And suddenly all our dreams of a new political age – the dream that never quite got realized with Obama – are being subsumed into the morass of political expediency that Biden represents.

And just as suddenly, the astonishing presence that Elizabeth was – a bridge, not a compromise – is hitting our awareness like a political two by four.  More than that, we see that when this kabuki dance is all over, it’s ending right where it started – with three old white men who don’t understand that they should be mentors, not modern leaders, duking it out in their world of comb overs, hair plugs, and heart attacks.

Hey, I’m among them.  And I know the truth.  All of us folks of this generation know the truth.  THEY DON’T BELONG THERE.  None of them, I don’t care what your political stripe is.  They should be the mentors, the guides, the political elders.  They truly do have a role, but it’s not the one to which they aspire.  And Joe might be the most retrograde, which makes him the most comforting.  But the hard truth is, the marching band should get off the stage.

It’s time for the women.  It’s time for the next generation.  It’s time for new voices.  Look at the wreckage.  Kamala, Pete, Beto, Julian, Cory, Andrew, and so many others.  Road kill from your father’s Oldsmobile.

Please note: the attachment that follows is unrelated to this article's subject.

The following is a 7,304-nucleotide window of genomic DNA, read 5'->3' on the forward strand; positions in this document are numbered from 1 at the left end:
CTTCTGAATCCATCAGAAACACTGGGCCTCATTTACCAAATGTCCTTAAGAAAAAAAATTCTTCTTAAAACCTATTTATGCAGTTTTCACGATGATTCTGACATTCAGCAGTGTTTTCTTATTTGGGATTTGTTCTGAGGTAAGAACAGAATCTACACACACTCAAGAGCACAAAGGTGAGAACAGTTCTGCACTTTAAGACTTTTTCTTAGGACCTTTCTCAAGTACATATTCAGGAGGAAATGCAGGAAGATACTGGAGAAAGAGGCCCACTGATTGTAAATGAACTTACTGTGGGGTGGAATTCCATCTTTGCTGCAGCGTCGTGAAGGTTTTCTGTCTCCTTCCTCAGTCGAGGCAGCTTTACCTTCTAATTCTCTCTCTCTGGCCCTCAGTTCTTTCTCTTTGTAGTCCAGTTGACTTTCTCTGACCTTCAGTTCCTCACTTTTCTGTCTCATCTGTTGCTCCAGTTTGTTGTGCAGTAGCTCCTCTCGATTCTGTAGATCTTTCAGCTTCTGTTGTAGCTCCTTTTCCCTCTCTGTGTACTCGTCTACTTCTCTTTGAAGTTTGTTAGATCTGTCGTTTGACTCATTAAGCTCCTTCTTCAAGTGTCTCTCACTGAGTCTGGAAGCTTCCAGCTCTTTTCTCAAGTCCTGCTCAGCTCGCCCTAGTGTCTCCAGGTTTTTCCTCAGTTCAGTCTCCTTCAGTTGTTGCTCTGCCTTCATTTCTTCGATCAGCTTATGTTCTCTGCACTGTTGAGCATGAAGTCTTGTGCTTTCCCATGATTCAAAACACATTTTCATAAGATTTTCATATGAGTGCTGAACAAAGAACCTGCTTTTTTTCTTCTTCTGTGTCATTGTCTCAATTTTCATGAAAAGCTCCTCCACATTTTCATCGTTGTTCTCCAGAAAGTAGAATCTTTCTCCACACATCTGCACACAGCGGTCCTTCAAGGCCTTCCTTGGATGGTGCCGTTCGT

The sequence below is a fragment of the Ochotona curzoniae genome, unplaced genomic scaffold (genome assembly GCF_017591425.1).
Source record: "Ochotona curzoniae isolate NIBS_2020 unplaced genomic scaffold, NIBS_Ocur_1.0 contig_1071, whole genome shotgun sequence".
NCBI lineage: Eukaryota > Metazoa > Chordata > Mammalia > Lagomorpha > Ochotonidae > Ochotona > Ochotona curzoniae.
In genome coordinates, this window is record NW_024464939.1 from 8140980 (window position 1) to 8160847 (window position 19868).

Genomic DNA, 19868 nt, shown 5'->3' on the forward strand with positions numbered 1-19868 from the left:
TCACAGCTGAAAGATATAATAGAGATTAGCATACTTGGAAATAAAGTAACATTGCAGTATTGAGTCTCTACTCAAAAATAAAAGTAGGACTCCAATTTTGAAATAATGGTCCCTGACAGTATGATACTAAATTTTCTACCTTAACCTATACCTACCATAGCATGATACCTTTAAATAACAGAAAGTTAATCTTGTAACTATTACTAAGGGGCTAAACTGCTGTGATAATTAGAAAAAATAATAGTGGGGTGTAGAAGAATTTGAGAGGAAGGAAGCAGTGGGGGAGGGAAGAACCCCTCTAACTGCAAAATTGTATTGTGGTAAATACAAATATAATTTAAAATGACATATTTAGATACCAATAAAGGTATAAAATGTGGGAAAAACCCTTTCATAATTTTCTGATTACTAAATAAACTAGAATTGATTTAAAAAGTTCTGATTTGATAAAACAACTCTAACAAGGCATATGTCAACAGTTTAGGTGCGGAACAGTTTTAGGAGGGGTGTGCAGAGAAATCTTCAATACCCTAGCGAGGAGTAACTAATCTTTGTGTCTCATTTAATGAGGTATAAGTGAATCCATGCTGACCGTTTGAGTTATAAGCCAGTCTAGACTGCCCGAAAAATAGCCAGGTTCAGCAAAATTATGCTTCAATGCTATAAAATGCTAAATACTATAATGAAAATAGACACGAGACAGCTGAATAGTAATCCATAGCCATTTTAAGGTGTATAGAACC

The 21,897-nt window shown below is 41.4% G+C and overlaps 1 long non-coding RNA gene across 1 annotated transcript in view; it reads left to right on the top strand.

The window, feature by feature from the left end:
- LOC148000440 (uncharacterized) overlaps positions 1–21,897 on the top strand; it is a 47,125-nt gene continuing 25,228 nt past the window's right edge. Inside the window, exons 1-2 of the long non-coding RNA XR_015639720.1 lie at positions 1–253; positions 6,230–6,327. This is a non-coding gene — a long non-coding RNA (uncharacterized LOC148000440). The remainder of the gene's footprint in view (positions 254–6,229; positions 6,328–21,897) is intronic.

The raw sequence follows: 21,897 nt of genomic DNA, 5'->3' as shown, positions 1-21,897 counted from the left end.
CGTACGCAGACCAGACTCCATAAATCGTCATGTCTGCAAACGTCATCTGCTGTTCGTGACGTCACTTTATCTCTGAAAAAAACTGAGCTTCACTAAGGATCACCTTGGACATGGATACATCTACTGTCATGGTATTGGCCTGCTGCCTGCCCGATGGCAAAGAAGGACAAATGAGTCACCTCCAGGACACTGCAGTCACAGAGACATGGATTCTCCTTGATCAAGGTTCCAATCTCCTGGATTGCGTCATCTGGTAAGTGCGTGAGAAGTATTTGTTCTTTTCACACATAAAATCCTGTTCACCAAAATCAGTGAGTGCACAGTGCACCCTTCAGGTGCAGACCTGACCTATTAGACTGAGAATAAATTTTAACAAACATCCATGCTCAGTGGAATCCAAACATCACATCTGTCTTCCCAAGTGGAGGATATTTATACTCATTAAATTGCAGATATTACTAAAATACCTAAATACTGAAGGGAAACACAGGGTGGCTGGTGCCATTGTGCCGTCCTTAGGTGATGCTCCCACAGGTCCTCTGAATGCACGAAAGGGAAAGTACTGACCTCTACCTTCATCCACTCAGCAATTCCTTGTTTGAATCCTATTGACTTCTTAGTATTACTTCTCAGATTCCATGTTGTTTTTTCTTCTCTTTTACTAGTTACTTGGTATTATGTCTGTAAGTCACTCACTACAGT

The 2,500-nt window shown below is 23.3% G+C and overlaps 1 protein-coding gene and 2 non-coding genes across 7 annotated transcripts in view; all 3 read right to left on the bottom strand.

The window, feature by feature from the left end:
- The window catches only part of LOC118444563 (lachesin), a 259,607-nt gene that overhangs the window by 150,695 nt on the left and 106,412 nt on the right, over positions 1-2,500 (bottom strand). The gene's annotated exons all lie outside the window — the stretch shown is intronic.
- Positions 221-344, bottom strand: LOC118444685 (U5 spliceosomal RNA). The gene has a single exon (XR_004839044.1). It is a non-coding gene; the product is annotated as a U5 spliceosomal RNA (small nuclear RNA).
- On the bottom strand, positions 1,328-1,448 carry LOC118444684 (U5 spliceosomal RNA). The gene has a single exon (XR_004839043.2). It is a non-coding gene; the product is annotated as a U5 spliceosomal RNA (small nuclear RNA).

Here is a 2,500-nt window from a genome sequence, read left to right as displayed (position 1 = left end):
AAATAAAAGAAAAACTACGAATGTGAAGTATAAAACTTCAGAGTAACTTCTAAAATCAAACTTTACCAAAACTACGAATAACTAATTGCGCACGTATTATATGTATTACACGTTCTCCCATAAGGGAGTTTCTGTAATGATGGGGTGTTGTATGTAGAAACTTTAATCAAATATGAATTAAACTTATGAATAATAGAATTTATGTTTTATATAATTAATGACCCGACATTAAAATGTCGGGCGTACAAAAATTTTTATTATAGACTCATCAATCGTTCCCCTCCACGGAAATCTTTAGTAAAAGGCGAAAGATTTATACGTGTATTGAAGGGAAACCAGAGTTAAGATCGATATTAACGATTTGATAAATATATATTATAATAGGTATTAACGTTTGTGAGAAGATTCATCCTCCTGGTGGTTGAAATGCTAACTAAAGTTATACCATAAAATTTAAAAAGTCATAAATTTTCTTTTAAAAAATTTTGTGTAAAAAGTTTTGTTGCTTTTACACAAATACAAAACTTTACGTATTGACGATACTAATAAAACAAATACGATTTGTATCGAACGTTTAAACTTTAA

Somehow Elizabeth was the magical middle.  But no one likes the middle.  And we didn’t know how beautiful and perfectly situated that middle was until it was gone.

So now we grieve as we face the fact that all we have are three old white guys, all of whom fail to “get it” in varying degrees.

Here’s the hard truth.  Bernie lectures and doesn’t listen, Joe listens but uses what he hears to buttress old, tired policies, and Trump has never heard anything other than the sound of his own voice.

Elizabeth listened.

And she had a plan.

And people laughed at her for it.

But most of all, she made us feel like we were heard.

The trouble is, we didn’t listen.  And now we are all paying the price.

9 thoughts on “Road Kill from your Father’s Oldsmobile: The demise of Elizabeth’s candidacy”

  1. We still must coalesce behind the democratic nominee and hope that he (and hopefully a female VP) will appoint all the younger candidates you mentioned in major white house admin positions.

  2. Agreed. Especially about the scales falling from our eyes.

    But, I’ll go out on a limb and say we are missing the elephant in the room: power. We hear so much about money in politics, but little about power. It seems the other candidates lacked the power of the right connections and the power that comes from making promises to mount momentum in their campaigns. Power seems to still sit with the old guard in both parties. It takes a truly exceptional person to win an election on inspiration alone.